THERE IS MORE WORK TO BE DONE
The George Ballis Legacy Exhibition
The following exhibition is a celebration of the work and impact of the struggle for equitable, affordable, and stronger communities in rural America, both past and present, inspired by the work of George “Elfie” Ballis (1925 - 2010). As part of the exhibition, families and inhabitants across rural America are shown through the lenses of Ballis and five contemporary photographers. Some 50 years after Ballis's influence on the rural housing movement, many communities still lack access to healthy, affordable, and fair housing. Through partnerships with local photographers in Appalachia, the rural South, and California, the exhibition situates the seminal work of Ballis alongside new images to showcase the progress that has been made for rural housing development across the country, and also to expose the work that still needs to be done.
In conjunction with the work of locally-rooted photographers, the exhibition displays the Places of rural America, its People, their Perseverance, and the Process of change still underway today. Just as Ballis looked to capture the self-respect, dignity, and strength of the everyday person living in rural America, the photos of rural communities today display the progress of rural housing including the self-help housing movement and the impact Ballis's work played in its success. As we look into the future, 50 years since the founding of the Housing Assistance Council and even more since Ballis started making his mark, we must critically look at the progress that has been made across the country. Through the work of self-help and design-build housing organizations, tangible impacts are being had across the country, but not everyone is lucky enough to escape the problems of inadequate housing and poor living conditions present in rural America. It is up to us to finish what George Ballis and his peers started, correct the injustices still present, and push the movement forward. The need for documenting the issues plaguing communities is still present, as is fighting for fair and equitable housing solutions on a national scale. We must keep going, as there is more work to be done.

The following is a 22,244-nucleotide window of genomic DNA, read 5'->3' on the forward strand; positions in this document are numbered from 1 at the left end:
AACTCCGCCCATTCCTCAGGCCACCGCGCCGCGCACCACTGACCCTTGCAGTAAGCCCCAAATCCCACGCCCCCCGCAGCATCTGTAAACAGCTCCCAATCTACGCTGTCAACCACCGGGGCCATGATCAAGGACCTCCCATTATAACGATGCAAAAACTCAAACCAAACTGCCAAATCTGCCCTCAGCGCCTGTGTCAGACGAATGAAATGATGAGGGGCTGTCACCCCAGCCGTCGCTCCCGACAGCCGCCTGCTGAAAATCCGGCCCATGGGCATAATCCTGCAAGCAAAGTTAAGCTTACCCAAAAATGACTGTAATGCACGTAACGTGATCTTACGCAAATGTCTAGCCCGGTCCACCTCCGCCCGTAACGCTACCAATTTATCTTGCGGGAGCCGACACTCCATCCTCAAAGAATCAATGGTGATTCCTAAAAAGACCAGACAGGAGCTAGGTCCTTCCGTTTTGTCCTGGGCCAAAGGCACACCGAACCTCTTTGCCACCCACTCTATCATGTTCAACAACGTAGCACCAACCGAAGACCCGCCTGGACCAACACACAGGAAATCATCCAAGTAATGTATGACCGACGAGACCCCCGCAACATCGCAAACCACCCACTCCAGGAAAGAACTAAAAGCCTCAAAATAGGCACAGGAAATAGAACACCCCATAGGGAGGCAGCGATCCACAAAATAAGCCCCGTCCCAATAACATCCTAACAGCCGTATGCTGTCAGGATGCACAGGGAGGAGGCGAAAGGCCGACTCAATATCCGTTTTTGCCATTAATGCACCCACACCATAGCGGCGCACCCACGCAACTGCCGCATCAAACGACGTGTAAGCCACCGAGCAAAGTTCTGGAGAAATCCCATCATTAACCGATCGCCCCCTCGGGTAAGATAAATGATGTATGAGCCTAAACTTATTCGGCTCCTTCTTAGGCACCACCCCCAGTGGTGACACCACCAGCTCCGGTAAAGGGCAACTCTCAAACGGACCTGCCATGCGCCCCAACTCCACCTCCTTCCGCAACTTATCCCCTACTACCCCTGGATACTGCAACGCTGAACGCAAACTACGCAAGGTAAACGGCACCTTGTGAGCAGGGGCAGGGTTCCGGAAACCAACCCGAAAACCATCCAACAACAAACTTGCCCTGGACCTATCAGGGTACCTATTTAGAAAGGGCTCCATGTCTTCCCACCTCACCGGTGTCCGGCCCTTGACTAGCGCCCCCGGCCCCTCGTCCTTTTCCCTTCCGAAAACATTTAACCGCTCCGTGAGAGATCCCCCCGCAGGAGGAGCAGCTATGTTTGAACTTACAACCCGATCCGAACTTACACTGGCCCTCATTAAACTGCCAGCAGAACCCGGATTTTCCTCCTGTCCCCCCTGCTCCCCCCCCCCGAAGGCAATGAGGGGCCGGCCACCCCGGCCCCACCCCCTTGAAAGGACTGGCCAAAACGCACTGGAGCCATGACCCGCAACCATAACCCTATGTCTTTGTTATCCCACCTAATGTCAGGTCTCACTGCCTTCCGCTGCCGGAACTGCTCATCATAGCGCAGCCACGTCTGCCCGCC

George Ballis had a storied career at the intersection of photography and social justice. He chronicled seminal movements in American history and stood firm in capturing images of both the leaders at the forefront of social change and the dedicated community members supporting them. Ballis believed that the leadership of a movement only existed because of the strong support from the communities behind them: it was the everyday people that were the movement. From his work with the Mississippi Freedom Democratic Party, to documenting the experiences of the United Farm Workers movement and Cesar Chavez, and his advocacy for holistic rural development strategies as Chairman of the Rural America organization, Ballis's photography was intertwined with his lifelong pursuit of exposing injustice while showcasing the power of ordinary people.
Matthew Herron (1931 - 2020), a contemporary of Ballis's, was a photojournalist and social documentarian who captured the frontlines of movements across the country. A noted and active photographer and writer up to his death, Herron was Ballis's friend and the custodian of his photographic legacy. Herron and Ballis, both taught by Dorothea Lange, risked their lives documenting the civil rights movement in the Deep South, chronicled in Herron’s book Mississippi Eyes. Herron was generous in lending his expertise and memories to the exhibition, and was set to coach the photographers selected for the project and aid in its curation up until his death. Several photographers with deep ties to Herron have contributed their talents to the exhibition and carry on his legacy for social documentation, critique, and change.